Fluid Situation: Liquid Natural Gas in British Columbia

Fluid Situation: Liquid Natural Gas in British Columbia

By Tom Malcolm

November 30, 2012

To the delight of some and the chagrin of others, BC is moving forward with plans to boost production and distribution of its massive natural gas resources. This decision lies at the intersection of global economics, environmental stewardship, and public relations and will affect BC’s future as a leader on environment and resource management.

Some are in favor of exploiting our abundance of energy resources by ramping up natural gas extraction, increasingly being accomplished through the technological process of hydraulic fracturing, or fracking. Fracking is a controversial practice that though extremely effective, raises significant environmental concerns. Despite a glut of natural gas in North America that has pushed the domestic price to record lows, across the Pacific Ocean the commodity is fetching much higher prices.

With an eye on tapping into potentially lucrative Asian markets (Japan and China as the primary buyers), oil and gas giants are seeking to extract natural gas, distribute it via a yet-to-be-built pipeline to ports on the coast, liquefy the gas for shipping purposes, then send it abroad for considerable profits. With estimates on BC’s reserves ranging from 30-100 trillion cubic feet of natural gas, proponents argue that the province is sitting on a massive supply in a seller’s market. Given favorable market conditions, some estimates see this resource adding up to $1 trillion to the BC economy over the next 30 years.

Not everyone agrees with this assessment. Opponents claim the plan to ship LNG abroad is a hypocritical venture for a province so staunchly in support of reducing GHG emissions. To turn a blind eye to the exploitation of this fossil fuel to line the pockets of certain shareholders raises questions on equity and global environmental responsibility.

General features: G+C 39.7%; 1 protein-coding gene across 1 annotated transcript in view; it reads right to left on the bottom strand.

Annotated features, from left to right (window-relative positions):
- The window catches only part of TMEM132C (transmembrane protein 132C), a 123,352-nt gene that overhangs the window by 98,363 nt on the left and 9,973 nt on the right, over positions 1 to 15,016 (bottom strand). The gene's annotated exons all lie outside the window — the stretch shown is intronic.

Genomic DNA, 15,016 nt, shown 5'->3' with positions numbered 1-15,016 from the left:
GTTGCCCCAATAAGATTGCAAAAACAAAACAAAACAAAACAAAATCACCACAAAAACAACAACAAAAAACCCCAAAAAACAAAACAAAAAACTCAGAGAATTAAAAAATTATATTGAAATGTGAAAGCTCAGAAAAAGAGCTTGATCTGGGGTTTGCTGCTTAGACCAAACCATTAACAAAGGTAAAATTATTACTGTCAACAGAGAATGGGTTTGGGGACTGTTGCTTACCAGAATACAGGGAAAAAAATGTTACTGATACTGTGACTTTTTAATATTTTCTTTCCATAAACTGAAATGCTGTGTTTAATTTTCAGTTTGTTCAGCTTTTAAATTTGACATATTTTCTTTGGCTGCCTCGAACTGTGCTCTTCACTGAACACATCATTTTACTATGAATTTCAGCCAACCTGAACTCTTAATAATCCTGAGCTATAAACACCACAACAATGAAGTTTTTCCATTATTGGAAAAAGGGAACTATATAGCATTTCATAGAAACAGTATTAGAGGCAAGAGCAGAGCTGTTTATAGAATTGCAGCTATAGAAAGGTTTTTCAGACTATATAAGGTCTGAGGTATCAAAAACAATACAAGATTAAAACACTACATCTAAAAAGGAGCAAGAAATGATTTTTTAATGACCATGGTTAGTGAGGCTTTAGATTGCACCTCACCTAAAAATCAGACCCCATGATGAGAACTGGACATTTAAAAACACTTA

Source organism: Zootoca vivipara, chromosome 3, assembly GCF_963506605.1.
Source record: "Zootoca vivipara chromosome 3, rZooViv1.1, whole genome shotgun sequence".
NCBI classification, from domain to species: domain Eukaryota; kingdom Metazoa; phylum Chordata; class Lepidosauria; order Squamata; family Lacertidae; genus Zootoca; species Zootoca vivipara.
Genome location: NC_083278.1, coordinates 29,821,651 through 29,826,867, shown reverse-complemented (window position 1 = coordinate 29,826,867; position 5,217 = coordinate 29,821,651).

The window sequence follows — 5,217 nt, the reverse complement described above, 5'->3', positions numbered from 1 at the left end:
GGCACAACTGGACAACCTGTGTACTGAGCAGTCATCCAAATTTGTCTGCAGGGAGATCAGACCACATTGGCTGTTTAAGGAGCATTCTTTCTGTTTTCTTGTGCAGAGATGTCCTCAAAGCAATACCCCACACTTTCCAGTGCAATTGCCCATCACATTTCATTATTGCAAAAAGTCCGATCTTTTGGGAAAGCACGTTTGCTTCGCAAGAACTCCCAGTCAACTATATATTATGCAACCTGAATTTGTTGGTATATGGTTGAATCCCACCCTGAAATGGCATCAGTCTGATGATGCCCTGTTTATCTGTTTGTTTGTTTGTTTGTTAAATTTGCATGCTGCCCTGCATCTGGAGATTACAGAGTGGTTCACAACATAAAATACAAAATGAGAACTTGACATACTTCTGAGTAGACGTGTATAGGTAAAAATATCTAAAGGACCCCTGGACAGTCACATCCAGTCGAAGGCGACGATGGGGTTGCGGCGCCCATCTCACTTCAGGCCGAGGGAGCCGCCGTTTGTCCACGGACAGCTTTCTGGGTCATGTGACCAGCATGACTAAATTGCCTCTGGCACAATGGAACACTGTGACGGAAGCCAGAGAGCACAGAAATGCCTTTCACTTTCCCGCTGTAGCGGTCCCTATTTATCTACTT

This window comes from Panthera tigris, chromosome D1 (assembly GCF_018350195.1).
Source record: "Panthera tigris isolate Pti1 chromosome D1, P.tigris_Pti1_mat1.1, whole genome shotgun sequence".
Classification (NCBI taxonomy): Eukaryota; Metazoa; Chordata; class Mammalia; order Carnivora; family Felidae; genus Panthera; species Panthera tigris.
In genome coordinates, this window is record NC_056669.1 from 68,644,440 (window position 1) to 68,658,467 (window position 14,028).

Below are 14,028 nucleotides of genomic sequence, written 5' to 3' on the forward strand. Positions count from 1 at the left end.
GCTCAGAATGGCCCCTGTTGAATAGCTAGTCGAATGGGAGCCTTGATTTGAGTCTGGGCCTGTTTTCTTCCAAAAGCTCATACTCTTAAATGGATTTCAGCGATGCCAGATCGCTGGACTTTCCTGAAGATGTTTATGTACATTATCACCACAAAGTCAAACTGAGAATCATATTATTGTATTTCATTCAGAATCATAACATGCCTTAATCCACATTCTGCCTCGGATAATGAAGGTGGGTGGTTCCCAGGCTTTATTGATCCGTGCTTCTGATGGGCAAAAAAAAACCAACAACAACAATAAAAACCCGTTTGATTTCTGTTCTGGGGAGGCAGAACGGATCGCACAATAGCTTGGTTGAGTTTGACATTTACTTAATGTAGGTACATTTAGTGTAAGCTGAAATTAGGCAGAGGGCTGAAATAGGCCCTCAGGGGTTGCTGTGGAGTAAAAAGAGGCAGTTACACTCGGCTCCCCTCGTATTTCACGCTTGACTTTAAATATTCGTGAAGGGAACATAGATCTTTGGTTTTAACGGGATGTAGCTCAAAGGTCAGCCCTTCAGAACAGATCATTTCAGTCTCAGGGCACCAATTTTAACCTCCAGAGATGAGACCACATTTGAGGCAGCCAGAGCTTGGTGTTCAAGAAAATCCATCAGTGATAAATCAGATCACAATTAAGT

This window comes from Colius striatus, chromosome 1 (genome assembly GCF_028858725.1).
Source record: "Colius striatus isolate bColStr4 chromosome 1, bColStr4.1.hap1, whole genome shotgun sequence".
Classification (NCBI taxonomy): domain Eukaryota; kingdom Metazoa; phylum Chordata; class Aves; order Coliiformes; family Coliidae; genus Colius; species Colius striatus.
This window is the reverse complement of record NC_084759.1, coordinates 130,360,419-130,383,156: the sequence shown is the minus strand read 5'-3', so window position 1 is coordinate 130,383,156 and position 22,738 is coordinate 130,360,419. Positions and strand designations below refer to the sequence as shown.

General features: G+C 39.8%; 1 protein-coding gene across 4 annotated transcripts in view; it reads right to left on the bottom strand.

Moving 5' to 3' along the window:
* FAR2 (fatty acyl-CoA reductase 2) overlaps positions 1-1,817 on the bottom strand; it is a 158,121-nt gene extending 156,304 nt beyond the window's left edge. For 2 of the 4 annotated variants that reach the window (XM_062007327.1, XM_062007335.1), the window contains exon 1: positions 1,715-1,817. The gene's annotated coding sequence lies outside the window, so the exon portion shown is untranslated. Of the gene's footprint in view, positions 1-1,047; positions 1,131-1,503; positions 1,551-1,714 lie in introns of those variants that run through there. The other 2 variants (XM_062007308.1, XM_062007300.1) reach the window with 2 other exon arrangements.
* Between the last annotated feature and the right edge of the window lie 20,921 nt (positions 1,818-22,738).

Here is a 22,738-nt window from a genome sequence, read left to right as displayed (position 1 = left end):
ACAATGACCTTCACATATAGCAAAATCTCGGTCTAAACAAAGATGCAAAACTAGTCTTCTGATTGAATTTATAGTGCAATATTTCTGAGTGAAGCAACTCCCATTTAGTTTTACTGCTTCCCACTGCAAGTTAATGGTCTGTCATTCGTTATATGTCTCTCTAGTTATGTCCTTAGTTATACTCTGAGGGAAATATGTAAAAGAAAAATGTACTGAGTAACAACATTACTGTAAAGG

The plan is also deemed to counter BC’s energy plan that clearly states that 93% of its energy must be derived from ‘clean’ sources; the BC government has adjusted its definition of ‘clean’ to include natural gas. Despite its status as the “cleanest-burning fossil fuel”, natural gas remains a fossil fuel that emits carbon into the atmosphere when burned. The government is tinkering with its own legislation in order to participate in this energy rush.

Finally, some believe the expansion is bad economics because of the enormous capital investment in infrastructure (both to ship gas to coastal ports as well as liquefying it once there) and the uncertainty of the LNG market. In addition, the distribution of potential profits would be limited to a few concerned groups, including government through tax revenues, but mainly oil and gas companies and residents of proposed shipping ports. Opponents believe the environmental risks considerably outweigh any economic profits that stand to be made.

If developers move forward and are given free reign to exploit natural gas reserves and ship LNG to Asian markets, it could also have an effect on the overall price of energy in British Columbia.  Currently, BC has some of the cheapest electricity rates in the world due to the abundance of already built hydro-electric power plants. However, as BC energy demands outgrow its current capacity, it is building new capacity that is more expensive to produce than its existing supply. The process of liquefying natural gas will consume massive quantities of energy, which could result in effectively raising rates for the rest of BC.

The BC government can’t have it both ways. It either needs to leave these fossil fuels in the ground and double down on renewables, or extract every last cubic foot of gas and make as much money as possible. The latter option is not climate friendly policy and presumably given those two options, a vast majority of British Columbians would prefer the former. Time will tell if BC can extract and export its massive supply of fossil fuels, and still be seen a progressive climate change leader.

(Photo and graphic courtesy of Government of BC/Flickr)

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